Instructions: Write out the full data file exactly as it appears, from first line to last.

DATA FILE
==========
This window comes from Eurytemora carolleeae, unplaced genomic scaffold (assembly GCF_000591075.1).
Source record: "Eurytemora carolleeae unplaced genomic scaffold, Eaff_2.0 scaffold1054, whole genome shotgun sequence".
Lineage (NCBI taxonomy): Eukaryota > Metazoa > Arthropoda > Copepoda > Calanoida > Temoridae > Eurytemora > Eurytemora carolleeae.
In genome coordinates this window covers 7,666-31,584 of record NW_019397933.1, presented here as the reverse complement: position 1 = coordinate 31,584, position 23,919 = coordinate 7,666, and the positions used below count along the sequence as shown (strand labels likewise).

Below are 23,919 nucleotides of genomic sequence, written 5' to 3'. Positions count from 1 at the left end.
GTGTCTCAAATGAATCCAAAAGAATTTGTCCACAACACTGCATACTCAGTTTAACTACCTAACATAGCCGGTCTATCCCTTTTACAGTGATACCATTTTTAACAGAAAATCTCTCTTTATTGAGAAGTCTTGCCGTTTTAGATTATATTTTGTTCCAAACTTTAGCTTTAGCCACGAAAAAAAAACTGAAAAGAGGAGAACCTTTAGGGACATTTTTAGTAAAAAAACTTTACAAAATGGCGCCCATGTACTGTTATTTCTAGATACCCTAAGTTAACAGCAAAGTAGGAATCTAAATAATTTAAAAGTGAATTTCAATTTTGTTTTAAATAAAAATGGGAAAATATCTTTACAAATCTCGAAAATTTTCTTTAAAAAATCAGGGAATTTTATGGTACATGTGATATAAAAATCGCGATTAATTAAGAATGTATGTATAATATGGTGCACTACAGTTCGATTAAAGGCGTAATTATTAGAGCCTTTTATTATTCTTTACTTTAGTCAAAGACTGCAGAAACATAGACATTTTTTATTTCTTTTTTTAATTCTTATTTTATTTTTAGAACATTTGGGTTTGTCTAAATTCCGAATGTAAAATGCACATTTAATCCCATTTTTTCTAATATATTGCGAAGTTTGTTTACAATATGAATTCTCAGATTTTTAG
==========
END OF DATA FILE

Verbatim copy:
This window comes from Eurytemora carolleeae, unplaced genomic scaffold (assembly GCF_000591075.1).
Source record: "Eurytemora carolleeae unplaced genomic scaffold, Eaff_2.0 scaffold1054, whole genome shotgun sequence".
Lineage (NCBI taxonomy): Eukaryota > Metazoa > Arthropoda > Copepoda > Calanoida > Temoridae > Eurytemora > Eurytemora carolleeae.
In genome coordinates this window covers 7,666-31,584 of record NW_019397933.1, presented here as the reverse complement: position 1 = coordinate 31,584, position 23,919 = coordinate 7,666, and the positions used below count along the sequence as shown (strand labels likewise).

Below are 23,919 nucleotides of genomic sequence, written 5' to 3'. Positions count from 1 at the left end.
GTGTCTCAAATGAATCCAAAAGAATTTGTCCACAACACTGCATACTCAGTTTAACTACCTAACATAGCCGGTCTATCCCTTTTACAGTGATACCATTTTTAACAGAAAATCTCTCTTTATTGAGAAGTCTTGCCGTTTTAGATTATATTTTGTTCCAAACTTTAGCTTTAGCCACGAAAAAAAAACTGAAAAGAGGAGAACCTTTAGGGACATTTTTAGTAAAAAAACTTTACAAAATGGCGCCCATGTACTGTTATTTCTAGATACCCTAAGTTAACAGCAAAGTAGGAATCTAAATAATTTAAAAGTGAATTTCAATTTTGTTTTAAATAAAAATGGGAAAATATCTTTACAAATCTCGAAAATTTTCTTTAAAAAATCAGGGAATTTTATGGTACATGTGATATAAAAATCGCGATTAATTAAGAATGTATGTATAATATGGTGCACTACAGTTCGATTAAAGGCGTAATTATTAGAGCCTTTTATTATTCTTTACTTTAGTCAAAGACTGCAGAAACATAGACATTTTTTATTTCTTTTTTTAATTCTTATTTTATTTTTAGAACATTTGGGTTTGTCTAAATTCCGAATGTAAAATGCACATTTAATCCCATTTTTTCTAATATATTGCGAAGTTTGTTTACAATATGAATTCTCAGATTTTTAG